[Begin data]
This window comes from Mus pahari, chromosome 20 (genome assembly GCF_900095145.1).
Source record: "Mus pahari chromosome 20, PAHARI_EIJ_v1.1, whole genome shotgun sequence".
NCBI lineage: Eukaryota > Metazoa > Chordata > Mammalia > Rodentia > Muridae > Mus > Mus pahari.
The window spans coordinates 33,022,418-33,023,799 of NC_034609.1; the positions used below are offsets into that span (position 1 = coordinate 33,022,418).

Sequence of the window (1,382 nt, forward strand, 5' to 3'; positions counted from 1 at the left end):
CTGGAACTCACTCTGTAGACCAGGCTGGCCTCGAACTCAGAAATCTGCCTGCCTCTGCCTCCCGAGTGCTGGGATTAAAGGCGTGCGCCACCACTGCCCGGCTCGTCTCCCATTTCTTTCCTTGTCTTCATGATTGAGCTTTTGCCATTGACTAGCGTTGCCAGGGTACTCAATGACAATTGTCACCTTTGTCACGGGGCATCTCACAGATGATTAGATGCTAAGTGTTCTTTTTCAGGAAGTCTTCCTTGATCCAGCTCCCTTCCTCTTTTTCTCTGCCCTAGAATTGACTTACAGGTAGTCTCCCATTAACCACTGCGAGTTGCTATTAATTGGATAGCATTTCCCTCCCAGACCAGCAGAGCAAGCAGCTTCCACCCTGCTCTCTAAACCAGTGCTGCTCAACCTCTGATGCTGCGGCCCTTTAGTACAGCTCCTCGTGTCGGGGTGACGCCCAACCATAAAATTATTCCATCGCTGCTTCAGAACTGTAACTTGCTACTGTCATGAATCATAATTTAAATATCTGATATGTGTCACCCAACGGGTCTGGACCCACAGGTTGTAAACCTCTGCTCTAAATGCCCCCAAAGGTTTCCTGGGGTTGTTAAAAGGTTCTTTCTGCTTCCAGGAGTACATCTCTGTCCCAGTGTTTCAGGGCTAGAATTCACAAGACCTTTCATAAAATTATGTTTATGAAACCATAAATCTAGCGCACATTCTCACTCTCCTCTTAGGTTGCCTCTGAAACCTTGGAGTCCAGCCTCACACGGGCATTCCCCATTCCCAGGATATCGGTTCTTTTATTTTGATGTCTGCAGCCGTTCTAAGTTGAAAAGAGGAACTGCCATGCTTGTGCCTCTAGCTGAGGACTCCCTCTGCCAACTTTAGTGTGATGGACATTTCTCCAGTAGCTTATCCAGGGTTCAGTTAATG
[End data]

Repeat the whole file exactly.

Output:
This window comes from Mus pahari, chromosome 20 (genome assembly GCF_900095145.1).
Source record: "Mus pahari chromosome 20, PAHARI_EIJ_v1.1, whole genome shotgun sequence".
NCBI lineage: Eukaryota > Metazoa > Chordata > Mammalia > Rodentia > Muridae > Mus > Mus pahari.
The window spans coordinates 33,022,418-33,023,799 of NC_034609.1; the positions used below are offsets into that span (position 1 = coordinate 33,022,418).

Sequence of the window (1,382 nt, forward strand, 5' to 3'; positions counted from 1 at the left end):
CTGGAACTCACTCTGTAGACCAGGCTGGCCTCGAACTCAGAAATCTGCCTGCCTCTGCCTCCCGAGTGCTGGGATTAAAGGCGTGCGCCACCACTGCCCGGCTCGTCTCCCATTTCTTTCCTTGTCTTCATGATTGAGCTTTTGCCATTGACTAGCGTTGCCAGGGTACTCAATGACAATTGTCACCTTTGTCACGGGGCATCTCACAGATGATTAGATGCTAAGTGTTCTTTTTCAGGAAGTCTTCCTTGATCCAGCTCCCTTCCTCTTTTTCTCTGCCCTAGAATTGACTTACAGGTAGTCTCCCATTAACCACTGCGAGTTGCTATTAATTGGATAGCATTTCCCTCCCAGACCAGCAGAGCAAGCAGCTTCCACCCTGCTCTCTAAACCAGTGCTGCTCAACCTCTGATGCTGCGGCCCTTTAGTACAGCTCCTCGTGTCGGGGTGACGCCCAACCATAAAATTATTCCATCGCTGCTTCAGAACTGTAACTTGCTACTGTCATGAATCATAATTTAAATATCTGATATGTGTCACCCAACGGGTCTGGACCCACAGGTTGTAAACCTCTGCTCTAAATGCCCCCAAAGGTTTCCTGGGGTTGTTAAAAGGTTCTTTCTGCTTCCAGGAGTACATCTCTGTCCCAGTGTTTCAGGGCTAGAATTCACAAGACCTTTCATAAAATTATGTTTATGAAACCATAAATCTAGCGCACATTCTCACTCTCCTCTTAGGTTGCCTCTGAAACCTTGGAGTCCAGCCTCACACGGGCATTCCCCATTCCCAGGATATCGGTTCTTTTATTTTGATGTCTGCAGCCGTTCTAAGTTGAAAAGAGGAACTGCCATGCTTGTGCCTCTAGCTGAGGACTCCCTCTGCCAACTTTAGTGTGATGGACATTTCTCCAGTAGCTTATCCAGGGTTCAGTTAATG